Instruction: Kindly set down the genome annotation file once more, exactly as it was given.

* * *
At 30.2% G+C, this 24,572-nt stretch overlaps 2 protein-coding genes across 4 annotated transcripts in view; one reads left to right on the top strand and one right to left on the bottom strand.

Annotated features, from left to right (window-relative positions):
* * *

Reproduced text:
At 30.2% G+C, this 24,572-nt stretch overlaps 2 protein-coding genes across 4 annotated transcripts in view; one reads left to right on the top strand and one right to left on the bottom strand.

Annotated features, from left to right (window-relative positions):